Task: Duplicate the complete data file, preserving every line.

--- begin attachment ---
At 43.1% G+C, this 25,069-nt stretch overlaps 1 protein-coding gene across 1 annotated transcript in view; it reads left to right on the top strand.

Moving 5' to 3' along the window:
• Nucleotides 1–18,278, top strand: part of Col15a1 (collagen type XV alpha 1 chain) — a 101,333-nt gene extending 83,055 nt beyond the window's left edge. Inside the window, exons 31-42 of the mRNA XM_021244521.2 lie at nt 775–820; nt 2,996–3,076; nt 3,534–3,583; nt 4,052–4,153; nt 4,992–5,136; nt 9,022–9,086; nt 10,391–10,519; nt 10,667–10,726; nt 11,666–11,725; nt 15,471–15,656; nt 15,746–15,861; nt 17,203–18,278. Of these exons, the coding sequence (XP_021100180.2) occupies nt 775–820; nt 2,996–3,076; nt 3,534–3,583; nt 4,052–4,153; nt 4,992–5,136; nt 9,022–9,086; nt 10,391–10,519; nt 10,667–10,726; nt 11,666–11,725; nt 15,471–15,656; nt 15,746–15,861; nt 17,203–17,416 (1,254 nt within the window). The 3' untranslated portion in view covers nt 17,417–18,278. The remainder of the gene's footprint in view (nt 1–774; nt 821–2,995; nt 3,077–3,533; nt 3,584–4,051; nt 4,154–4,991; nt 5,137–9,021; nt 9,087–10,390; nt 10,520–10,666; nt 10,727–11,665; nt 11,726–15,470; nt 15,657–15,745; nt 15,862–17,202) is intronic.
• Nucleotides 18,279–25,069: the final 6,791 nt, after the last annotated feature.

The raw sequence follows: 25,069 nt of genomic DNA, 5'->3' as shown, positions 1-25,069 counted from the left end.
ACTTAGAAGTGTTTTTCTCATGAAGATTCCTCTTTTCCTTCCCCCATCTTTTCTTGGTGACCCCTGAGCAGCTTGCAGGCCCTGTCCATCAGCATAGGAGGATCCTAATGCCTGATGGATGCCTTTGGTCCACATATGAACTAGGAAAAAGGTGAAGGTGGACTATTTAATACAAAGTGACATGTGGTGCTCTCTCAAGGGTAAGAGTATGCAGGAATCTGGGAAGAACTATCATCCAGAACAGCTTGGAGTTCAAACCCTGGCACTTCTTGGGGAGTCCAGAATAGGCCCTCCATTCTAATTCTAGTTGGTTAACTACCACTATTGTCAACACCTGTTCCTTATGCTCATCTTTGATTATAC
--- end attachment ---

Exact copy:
At 43.1% G+C, this 25,069-nt stretch overlaps 1 protein-coding gene across 1 annotated transcript in view; it reads left to right on the top strand.

Moving 5' to 3' along the window:
• Nucleotides 1–18,278, top strand: part of Col15a1 (collagen type XV alpha 1 chain) — a 101,333-nt gene extending 83,055 nt beyond the window's left edge. Inside the window, exons 31-42 of the mRNA XM_021244521.2 lie at nt 775–820; nt 2,996–3,076; nt 3,534–3,583; nt 4,052–4,153; nt 4,992–5,136; nt 9,022–9,086; nt 10,391–10,519; nt 10,667–10,726; nt 11,666–11,725; nt 15,471–15,656; nt 15,746–15,861; nt 17,203–18,278. Of these exons, the coding sequence (XP_021100180.2) occupies nt 775–820; nt 2,996–3,076; nt 3,534–3,583; nt 4,052–4,153; nt 4,992–5,136; nt 9,022–9,086; nt 10,391–10,519; nt 10,667–10,726; nt 11,666–11,725; nt 15,471–15,656; nt 15,746–15,861; nt 17,203–17,416 (1,254 nt within the window). The 3' untranslated portion in view covers nt 17,417–18,278. The remainder of the gene's footprint in view (nt 1–774; nt 821–2,995; nt 3,077–3,533; nt 3,584–4,051; nt 4,154–4,991; nt 5,137–9,021; nt 9,087–10,390; nt 10,520–10,666; nt 10,727–11,665; nt 11,726–15,470; nt 15,657–15,745; nt 15,862–17,202) is intronic.
• Nucleotides 18,279–25,069: the final 6,791 nt, after the last annotated feature.

The raw sequence follows: 25,069 nt of genomic DNA, 5'->3' as shown, positions 1-25,069 counted from the left end.
ACTTAGAAGTGTTTTTCTCATGAAGATTCCTCTTTTCCTTCCCCCATCTTTTCTTGGTGACCCCTGAGCAGCTTGCAGGCCCTGTCCATCAGCATAGGAGGATCCTAATGCCTGATGGATGCCTTTGGTCCACATATGAACTAGGAAAAAGGTGAAGGTGGACTATTTAATACAAAGTGACATGTGGTGCTCTCTCAAGGGTAAGAGTATGCAGGAATCTGGGAAGAACTATCATCCAGAACAGCTTGGAGTTCAAACCCTGGCACTTCTTGGGGAGTCCAGAATAGGCCCTCCATTCTAATTCTAGTTGGTTAACTACCACTATTGTCAACACCTGTTCCTTATGCTCATCTTTGATTATAC